Pubdate: Wed, 22 Dec 2004
Source: Cape Argus (South Africa)
Copyright: 2004 Cape Argus.
Author: Karyn Maughan
Bookmark: (Asset Forfeiture)


Corrupt police supplied alleged crime kingpin Quinton "Mr Big" Marinus with 
drugs and arranged for his syndicate to obtain gun and driver's licences, a 
top police officer told the Cape High Court.

Christiaan Rossouw, a member of the provincial High Flyer Task Team, made 
his revelations in an asset forfeiture unit application to seize property 
belonging to Marinus's alleged 14-member syndicate.

The group was arrested in October, after an 18-month investigation into 
allegations of racketeering. Appearing briefly at the High Court yesterday, 
Marinus indicated that he would oppose efforts by the prosecuting authority 
to seize his multimillion-rand estate.

Marinus, 35, was granted R100 000 bail on 47 charges - including four of 
murder - in the Bellville Magistrate's Court last month.

Rossouw charged in papers before court that "persons who are perceived to 
be threats to the syndicate are eliminated by killing them" and suggested 
that Marinus used hitmen to perform such "eliminations". He said Marinus 
"also uses violence to maintain discipline among the 'foot soldiers' of the 

Marinus and the other defendants, who include his wife Davidene and cousin 
Calvyn Marinus, face charges of armed robbery, drug-dealing, conspiracy to 
commit fraud, the illegal sale of alcohol, perlemoen smuggling-related 
offences and racketeering activities conducted over a 10-year period.

In papers before the court, Rossouw described the modus operandi of 
policemen, including one of Marinus's 15 co-accused, Andrew "Waltie" van 
der Walt, a former inspector in the unit fighting organised crime.

He was a key player in Marinus's drug-dealing operation, Rossouw said.

Marinus would order drugs from dealers, and then tip off the police who 
would intercept the dealer, confiscate the drugs and allow the dealer to go 

The policemen would sell the drugs on to Marinus for amounts far below 
street value. In one such incident, Rossouw alleged, Van der Walt helped to 
steal 10 000 Mandrax tablets.

The State alleges that drug-lord Colin Stanfield (now deceased) was one of 
the syndicate's main drug suppliers between 1995 and 1998 - and that the 
1999 armed robbery of R600 000 from a Telkom van financed the expansion of 
the Marinus organisation's illegal activities.

Others facing charges are alleged syndicate members Brian Daniels, Fareed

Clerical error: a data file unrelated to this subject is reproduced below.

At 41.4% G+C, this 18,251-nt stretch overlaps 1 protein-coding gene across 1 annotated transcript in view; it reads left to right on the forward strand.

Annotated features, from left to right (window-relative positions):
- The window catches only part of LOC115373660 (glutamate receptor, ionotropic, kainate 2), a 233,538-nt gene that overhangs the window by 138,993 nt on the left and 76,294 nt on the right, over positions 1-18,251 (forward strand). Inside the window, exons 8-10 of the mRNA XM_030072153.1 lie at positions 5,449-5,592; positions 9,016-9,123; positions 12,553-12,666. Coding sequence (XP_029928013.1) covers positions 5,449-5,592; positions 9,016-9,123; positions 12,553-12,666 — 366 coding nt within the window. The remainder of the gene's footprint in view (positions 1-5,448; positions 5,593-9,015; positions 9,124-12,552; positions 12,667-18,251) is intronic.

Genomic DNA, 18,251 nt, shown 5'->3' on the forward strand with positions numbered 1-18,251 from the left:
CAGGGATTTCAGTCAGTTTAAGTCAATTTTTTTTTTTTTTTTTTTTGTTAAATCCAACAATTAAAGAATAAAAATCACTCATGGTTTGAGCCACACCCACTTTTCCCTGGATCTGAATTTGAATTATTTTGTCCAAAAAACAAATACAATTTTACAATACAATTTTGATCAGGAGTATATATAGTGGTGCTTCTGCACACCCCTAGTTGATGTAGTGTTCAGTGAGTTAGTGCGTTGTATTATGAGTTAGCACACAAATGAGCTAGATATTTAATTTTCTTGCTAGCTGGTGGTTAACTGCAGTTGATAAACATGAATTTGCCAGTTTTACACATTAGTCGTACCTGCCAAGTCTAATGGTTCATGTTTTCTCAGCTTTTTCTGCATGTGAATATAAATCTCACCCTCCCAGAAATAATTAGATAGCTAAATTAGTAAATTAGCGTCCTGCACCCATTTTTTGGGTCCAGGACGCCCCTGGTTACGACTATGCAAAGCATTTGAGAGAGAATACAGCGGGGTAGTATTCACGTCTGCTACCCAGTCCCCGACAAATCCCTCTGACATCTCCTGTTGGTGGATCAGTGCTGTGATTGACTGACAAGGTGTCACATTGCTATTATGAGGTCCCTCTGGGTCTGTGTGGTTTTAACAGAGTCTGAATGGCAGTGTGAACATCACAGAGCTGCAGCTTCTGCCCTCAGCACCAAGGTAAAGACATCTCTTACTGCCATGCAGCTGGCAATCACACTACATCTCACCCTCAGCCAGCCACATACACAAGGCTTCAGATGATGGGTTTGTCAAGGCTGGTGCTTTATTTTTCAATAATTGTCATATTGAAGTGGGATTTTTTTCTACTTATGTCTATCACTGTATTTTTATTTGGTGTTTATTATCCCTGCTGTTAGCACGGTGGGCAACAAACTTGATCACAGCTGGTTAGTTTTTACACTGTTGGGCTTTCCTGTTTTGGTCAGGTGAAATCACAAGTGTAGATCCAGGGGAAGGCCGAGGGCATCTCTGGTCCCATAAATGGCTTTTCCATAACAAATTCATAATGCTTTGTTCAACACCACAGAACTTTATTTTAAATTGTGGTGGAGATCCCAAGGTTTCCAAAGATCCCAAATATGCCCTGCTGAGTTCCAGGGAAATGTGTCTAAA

Mohammed, Fabian Abrahams, Glestin Pietersen, Marinus's sister Desiree 
Blankenberg, Jeffery Blankenberg, Winston Blaauw, Johan Classen, Mario 
Voight, Vincent Koen, Emmalene Marinus (married to Calvin Marinus) and 
ex-policeman Andrew "Waltie" van der Walt.

Rossouw said that one of the State's five main witnesses against Marinus 
was a former policeman who had been involved with the syndicate since its 
inception 10 years ago - and who, with "another corrupt police officer", 
had also sold "confiscated" drugs to Marinus.

"Quinton would contact a dealer with an order for Mandrax to be delivered 
at a specific address. (The witness) would then waylay the deliverer, tell 
him that he was a policeman, 'confiscate' the drugs and let the deliverer 
go free.

"He would then hand the drugs to Quinton, who paid him for them at a rate 
lower than the going rate," Rossouw explained. Syndicate members would 
sometimes impersonate policemen in order to steal from drug dealers.

The witness had started working for Marinus while still in the police, but 
later became a full-time member of the syndicate, Rossouw said.

"He describes himself as the 'Minister of Papers' - as an ex-member of the 
police he was knowledgeable about procedures for obtaining learner and full 
driver's licences, gun licences and vehicle registration certificates.

"He also rented premises for the storage of drugs and abalone, and stored 
abalone at his house," Rossouw said.

The State's main witnesses were all formerly involved in its criminal 
activities, but had decided to "break ranks", Rossouw said. Their evidence 
would need to be corroborated because they were accomplices in the crimes 
they described in their evidence.

During Marinus's bail application, police witnesses differed on whether 
such independent corroboration could be obtained.
- ---
MAP posted-by: Jo-D